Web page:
Brian Caplan, The Myth of the Rational Voter (2007), Chapter 2.

Main Argument:

Caplan argues against economist’s theoretical aversion to systematic bias. He states that systematic mistakes do exist and summaries in what types of situations, researches should be aware of systematic error in their surveys.

 

Method: Theory.

 

 

== Notes ==

 

Chapter 2:

 

Economists/political science research has been able to simulate what policy positions would look like if people were fully informed and expressed their preferences with full information:

 

Previous Findings about the error between enlightened and actual preferences: (Althaus)

  1. Fully informed positions on foreign policy are more interventionist but also more dovish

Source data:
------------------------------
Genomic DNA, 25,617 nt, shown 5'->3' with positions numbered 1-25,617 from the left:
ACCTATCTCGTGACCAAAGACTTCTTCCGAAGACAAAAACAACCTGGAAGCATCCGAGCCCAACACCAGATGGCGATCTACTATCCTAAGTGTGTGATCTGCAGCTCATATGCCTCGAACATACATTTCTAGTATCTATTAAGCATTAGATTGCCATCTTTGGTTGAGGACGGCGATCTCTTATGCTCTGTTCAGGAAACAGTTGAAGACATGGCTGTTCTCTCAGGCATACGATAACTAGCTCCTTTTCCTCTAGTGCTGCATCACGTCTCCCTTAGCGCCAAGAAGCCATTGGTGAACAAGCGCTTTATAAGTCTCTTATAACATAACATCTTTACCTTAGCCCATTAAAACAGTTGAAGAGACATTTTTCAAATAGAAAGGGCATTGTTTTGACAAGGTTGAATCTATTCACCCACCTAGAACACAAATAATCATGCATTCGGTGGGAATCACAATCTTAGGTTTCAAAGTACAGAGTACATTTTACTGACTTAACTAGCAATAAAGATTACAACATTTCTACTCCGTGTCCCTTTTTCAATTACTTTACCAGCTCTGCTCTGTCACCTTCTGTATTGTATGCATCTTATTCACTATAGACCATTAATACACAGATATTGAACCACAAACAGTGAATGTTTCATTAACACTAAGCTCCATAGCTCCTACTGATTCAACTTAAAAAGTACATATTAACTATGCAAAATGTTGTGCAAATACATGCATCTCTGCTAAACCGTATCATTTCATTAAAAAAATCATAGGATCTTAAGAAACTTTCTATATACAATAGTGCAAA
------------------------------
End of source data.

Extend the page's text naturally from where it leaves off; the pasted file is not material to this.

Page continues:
2. Fully informed positions are more pro-choice, supportive of gay rights, etc…
  3. Fully informed positions are more fiscally conservative

 

Four Types of Bias:

 

– Anti-market Bias: a tendency to underestimate the economic benefits of the market mechanism

– Anti-foreign Bias: a tendency to underestimate the economic benefits of interaction with foreigners

– Make-work Bias: a tendency to underestimate the economic benefits of conserving labour

– Pessimistic Bias: a tendency to overestimate the severity of economic problems and underestimate the recent past, present and future performance of the economy